Frustrated by congressional gridlock, legislators in 16 states and the District of Columbia unveiled an array of bills Wednesday aimed at bolstering privacy protections.
Anthony Romero, the executive director of the American Civil Liberties Union, which coordinated the rollout of the bills, argued that state action is necessary because Congress has been “asleep at the switch” on privacy issues. “This movement is about seizing control over our lives. Everyone should be empowered to decide who has access to their personal information,” he said in a statement.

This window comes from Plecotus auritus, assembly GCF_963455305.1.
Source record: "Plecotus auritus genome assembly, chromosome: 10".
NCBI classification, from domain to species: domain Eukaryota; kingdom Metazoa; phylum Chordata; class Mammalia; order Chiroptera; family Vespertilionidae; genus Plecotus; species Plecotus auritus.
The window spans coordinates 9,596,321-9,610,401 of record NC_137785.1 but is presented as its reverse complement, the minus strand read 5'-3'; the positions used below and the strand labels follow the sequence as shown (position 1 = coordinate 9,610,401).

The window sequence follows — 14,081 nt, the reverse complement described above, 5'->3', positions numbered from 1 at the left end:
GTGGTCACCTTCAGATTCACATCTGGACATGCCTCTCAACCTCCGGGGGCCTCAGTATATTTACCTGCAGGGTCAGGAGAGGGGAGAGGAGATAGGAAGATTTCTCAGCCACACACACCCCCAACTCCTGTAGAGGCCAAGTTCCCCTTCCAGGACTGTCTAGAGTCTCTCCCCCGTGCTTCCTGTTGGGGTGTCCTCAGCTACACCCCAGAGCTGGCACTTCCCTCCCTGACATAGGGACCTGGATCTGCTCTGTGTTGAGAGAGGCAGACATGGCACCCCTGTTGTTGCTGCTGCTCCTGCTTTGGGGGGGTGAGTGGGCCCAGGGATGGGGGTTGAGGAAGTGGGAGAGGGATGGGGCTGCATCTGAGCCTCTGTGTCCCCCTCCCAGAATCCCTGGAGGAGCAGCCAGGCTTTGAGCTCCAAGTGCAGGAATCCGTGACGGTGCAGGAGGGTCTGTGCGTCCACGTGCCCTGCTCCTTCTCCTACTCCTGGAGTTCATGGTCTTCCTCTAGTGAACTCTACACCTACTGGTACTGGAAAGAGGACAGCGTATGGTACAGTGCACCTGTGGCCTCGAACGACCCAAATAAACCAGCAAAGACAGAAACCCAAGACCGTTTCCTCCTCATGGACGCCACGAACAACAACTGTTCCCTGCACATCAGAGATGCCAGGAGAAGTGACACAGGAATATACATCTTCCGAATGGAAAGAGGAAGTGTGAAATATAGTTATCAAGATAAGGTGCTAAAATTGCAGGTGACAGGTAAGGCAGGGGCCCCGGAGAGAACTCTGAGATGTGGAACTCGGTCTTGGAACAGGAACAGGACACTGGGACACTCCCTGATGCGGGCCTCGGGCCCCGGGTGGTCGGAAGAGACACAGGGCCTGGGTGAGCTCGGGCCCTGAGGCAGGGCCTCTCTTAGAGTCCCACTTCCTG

The bills, introduced by Republicans and Democrats in states from Alaska to North Carolina, would limit police surveillance, grant students broader privacy rights, and ensure that employees cannot be forced to provide access to their social-media accounts.
Many of the bills have counterparts on the federal level that have gone nowhere. “Our federal government didn’t take the lead and should have taken the lead,” said Michigan state Rep. Peter Lucido, a Republican who sponsored one of the bills. “But now it left us all to go ahead and fend for ourselves at the state level.”
If enacted, the bills would mark a major shift in policy-making to the states on privacy issues. While California and a few other states have enacted tough privacy laws in recent years, most significant policies have been set on a national level.